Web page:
The religious anthropologies of Gandhi, Phule, and Ambedkar: A Biblical Theological critique

Recently I published an article entitled, “On Putin’s War and Injustices Faced by Ukrainians: Lessons on Nonviolent Love, Peace, and Truth from the Correspondence between Tolstoy and Gandhi,” Covenant Quarterly, vol. 80, no. 1, 2022. In the article I showed how Gandhi learnt from Tolstoy but failed to change the religious anthropological caste system of India.

In this paper, I hope to develop my arguments further.

Gandhi (1869-1948) was a high caste Hindu. His religious anthropology was informed by Aryan/Hinduism, also called Brahmanism. He first developed his socio-religious anthropology in South Africa (1893-1914), and then in India (1914-48). Gandhi was quite influenced by Tolstoy’s, The Kingdom of God is Within You; and John Ruskin’s Unto this Last.

Jyotirao Phule (1827-1890) was a servant/slave caste farmer leader. He sought to fight against the religious caste system of Aryan Hinduism. Phule was quite influenced by Thomas Paine’s Rights of Man.

Bhimrao Ambedkar (1891-1956) was an outcaste/Dalit leader. He began a new movement called Dalit Buddhism to construct a new religious anthropology for outcaste people groups. Ambedkar first developed his thoughts in an anthropological seminar of Alexander Goldenweiser during his PhD studies at Colombia University, New York, entitled, “Castes in India: Their Mechanism, Genesis and Development,” in May 1917.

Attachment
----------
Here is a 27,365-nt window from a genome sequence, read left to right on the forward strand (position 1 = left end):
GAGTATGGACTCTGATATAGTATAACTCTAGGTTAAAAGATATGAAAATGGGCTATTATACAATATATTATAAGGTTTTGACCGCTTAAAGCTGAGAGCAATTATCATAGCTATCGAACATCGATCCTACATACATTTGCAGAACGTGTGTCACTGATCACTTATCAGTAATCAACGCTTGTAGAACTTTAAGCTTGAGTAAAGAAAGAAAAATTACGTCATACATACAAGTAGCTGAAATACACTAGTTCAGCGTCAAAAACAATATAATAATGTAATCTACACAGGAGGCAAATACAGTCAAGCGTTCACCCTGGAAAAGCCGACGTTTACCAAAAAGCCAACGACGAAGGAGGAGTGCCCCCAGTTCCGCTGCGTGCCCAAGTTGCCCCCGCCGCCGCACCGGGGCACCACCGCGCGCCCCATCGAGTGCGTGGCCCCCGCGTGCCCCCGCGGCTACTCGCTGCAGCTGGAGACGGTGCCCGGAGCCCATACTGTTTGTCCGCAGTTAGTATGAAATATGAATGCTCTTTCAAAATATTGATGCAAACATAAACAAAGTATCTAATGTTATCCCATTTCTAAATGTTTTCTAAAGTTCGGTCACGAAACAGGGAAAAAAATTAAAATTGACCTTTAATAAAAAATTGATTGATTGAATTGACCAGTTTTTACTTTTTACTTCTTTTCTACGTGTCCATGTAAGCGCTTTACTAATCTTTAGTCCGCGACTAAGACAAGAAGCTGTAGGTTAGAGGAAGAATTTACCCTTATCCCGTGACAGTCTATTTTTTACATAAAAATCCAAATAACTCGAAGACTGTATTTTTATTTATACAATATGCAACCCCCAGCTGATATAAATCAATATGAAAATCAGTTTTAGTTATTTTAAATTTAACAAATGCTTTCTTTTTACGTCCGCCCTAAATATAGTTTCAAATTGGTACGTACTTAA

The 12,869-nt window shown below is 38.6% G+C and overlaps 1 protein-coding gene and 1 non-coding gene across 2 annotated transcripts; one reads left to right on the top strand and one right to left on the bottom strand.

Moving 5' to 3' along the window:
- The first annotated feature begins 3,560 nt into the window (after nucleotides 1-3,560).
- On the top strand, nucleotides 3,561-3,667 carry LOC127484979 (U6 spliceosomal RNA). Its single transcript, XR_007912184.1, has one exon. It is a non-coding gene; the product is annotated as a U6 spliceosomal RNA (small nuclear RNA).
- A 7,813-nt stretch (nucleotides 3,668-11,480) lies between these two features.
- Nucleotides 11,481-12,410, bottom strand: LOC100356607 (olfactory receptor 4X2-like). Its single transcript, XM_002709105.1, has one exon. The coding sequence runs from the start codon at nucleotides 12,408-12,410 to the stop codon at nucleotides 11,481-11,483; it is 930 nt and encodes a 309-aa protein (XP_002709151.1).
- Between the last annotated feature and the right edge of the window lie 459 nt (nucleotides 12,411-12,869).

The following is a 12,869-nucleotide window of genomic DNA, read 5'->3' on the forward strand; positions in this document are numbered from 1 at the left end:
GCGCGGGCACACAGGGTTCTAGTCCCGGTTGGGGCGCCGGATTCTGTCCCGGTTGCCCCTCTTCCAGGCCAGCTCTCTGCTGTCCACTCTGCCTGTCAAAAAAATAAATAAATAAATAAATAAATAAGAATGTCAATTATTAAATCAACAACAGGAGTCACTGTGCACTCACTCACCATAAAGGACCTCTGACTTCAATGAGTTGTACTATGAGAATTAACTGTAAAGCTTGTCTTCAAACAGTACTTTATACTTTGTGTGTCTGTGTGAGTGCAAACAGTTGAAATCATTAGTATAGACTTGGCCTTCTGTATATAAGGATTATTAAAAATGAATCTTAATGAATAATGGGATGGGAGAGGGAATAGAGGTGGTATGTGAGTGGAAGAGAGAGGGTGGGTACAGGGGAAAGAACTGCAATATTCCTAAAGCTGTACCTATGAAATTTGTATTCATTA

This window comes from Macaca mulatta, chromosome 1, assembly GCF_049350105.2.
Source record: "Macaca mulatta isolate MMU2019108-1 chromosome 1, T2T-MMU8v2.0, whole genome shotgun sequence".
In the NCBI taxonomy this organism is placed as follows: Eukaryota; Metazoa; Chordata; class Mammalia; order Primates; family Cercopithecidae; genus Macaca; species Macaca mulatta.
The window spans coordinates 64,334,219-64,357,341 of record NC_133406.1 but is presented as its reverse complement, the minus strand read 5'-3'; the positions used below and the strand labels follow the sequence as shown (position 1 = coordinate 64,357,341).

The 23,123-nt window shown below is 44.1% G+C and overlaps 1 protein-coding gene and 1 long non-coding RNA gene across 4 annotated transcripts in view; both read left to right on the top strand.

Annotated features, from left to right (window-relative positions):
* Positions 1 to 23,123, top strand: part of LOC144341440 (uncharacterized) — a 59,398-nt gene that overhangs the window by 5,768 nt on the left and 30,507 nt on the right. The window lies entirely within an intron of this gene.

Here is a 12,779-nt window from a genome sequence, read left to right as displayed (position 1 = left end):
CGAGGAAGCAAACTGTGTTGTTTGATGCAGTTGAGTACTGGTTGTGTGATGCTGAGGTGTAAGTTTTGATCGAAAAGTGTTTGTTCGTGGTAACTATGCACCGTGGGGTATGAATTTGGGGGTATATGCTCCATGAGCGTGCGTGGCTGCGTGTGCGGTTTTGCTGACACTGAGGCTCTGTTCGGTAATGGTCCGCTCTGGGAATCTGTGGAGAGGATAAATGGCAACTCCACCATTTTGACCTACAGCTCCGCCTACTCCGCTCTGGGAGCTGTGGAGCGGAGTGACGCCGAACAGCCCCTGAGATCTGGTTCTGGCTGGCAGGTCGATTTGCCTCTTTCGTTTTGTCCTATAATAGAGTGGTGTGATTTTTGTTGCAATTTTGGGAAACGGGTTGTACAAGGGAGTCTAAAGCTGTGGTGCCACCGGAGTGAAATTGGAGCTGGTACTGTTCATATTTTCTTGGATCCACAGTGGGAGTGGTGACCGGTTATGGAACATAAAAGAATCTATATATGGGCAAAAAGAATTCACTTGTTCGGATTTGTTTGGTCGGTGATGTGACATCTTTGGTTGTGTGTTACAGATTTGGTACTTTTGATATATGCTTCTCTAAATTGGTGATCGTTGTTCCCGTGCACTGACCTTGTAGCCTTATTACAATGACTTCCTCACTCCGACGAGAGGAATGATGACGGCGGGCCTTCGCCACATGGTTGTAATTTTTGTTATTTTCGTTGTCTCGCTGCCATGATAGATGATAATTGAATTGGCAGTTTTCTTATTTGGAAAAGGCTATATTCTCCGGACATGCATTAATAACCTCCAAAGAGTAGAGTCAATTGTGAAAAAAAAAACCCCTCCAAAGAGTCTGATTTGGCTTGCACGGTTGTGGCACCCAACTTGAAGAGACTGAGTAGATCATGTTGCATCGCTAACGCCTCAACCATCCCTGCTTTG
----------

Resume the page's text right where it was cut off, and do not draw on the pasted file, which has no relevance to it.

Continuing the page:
Sadly, Ambedkar and his anthropology were despised by Gandhi. Arundhati Roy has done a good analysis of this in The Doctor and the Saint: Caste, Race, and Annihilation of Caste, the Debate between B.R. Ambedkar and M.K. Gandhi, 2017.

The Christian Church in South Asia has historically espoused the religious anthropology of Aryan Brahamanic Hinduism. Western missionaries developed churches divided along caste lines- à la Donald McGavran. Isabel Wilkerson rightly calls the racial divisions in American society, as caste divisions (Caste the Origins of our Discontents, 2020).

In this paper, I will do a biblical theological critique of the religious anthropologies of Gandhi, Phule and Ambedkar. I plan to limit myself to the Book of Genesis and some sections of the Pentateuch in my critical analysis. I will seek to show that the modern Church- both in the West and the East, will gain much from this kind of a critical analysis of three crucial South Asian anthropologies. I will seek to apply the lessons of this biblical theological critique to the global Church.

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